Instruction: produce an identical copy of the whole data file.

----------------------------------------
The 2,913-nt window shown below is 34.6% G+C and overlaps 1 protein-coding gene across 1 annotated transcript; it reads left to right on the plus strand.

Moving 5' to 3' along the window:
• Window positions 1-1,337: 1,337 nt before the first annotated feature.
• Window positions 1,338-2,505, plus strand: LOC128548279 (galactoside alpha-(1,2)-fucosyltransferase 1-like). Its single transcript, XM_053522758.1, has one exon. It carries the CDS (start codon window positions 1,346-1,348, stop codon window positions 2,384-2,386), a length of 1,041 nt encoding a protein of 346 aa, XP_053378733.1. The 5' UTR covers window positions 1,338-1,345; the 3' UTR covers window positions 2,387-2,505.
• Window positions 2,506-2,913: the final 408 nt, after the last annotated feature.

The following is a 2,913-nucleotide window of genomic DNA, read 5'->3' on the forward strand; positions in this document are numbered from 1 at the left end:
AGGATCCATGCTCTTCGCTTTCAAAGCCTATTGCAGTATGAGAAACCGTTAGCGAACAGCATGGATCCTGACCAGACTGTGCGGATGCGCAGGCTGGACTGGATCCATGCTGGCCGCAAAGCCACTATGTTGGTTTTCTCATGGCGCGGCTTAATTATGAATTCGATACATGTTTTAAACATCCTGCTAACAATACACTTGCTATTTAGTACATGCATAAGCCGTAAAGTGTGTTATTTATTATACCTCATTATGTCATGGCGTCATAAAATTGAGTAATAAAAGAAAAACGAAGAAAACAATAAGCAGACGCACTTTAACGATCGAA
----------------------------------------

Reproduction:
The 2,913-nt window shown below is 34.6% G+C and overlaps 1 protein-coding gene across 1 annotated transcript; it reads left to right on the plus strand.

Moving 5' to 3' along the window:
• Window positions 1-1,337: 1,337 nt before the first annotated feature.
• Window positions 1,338-2,505, plus strand: LOC128548279 (galactoside alpha-(1,2)-fucosyltransferase 1-like). Its single transcript, XM_053522758.1, has one exon. It carries the CDS (start codon window positions 1,346-1,348, stop codon window positions 2,384-2,386), a length of 1,041 nt encoding a protein of 346 aa, XP_053378733.1. The 5' UTR covers window positions 1,338-1,345; the 3' UTR covers window positions 2,387-2,505.
• Window positions 2,506-2,913: the final 408 nt, after the last annotated feature.

The following is a 2,913-nucleotide window of genomic DNA, read 5'->3' on the forward strand; positions in this document are numbered from 1 at the left end:
AGGATCCATGCTCTTCGCTTTCAAAGCCTATTGCAGTATGAGAAACCGTTAGCGAACAGCATGGATCCTGACCAGACTGTGCGGATGCGCAGGCTGGACTGGATCCATGCTGGCCGCAAAGCCACTATGTTGGTTTTCTCATGGCGCGGCTTAATTATGAATTCGATACATGTTTTAAACATCCTGCTAACAATACACTTGCTATTTAGTACATGCATAAGCCGTAAAGTGTGTTATTTATTATACCTCATTATGTCATGGCGTCATAAAATTGAGTAATAAAAGAAAAACGAAGAAAACAATAAGCAGACGCACTTTAACGATCGAA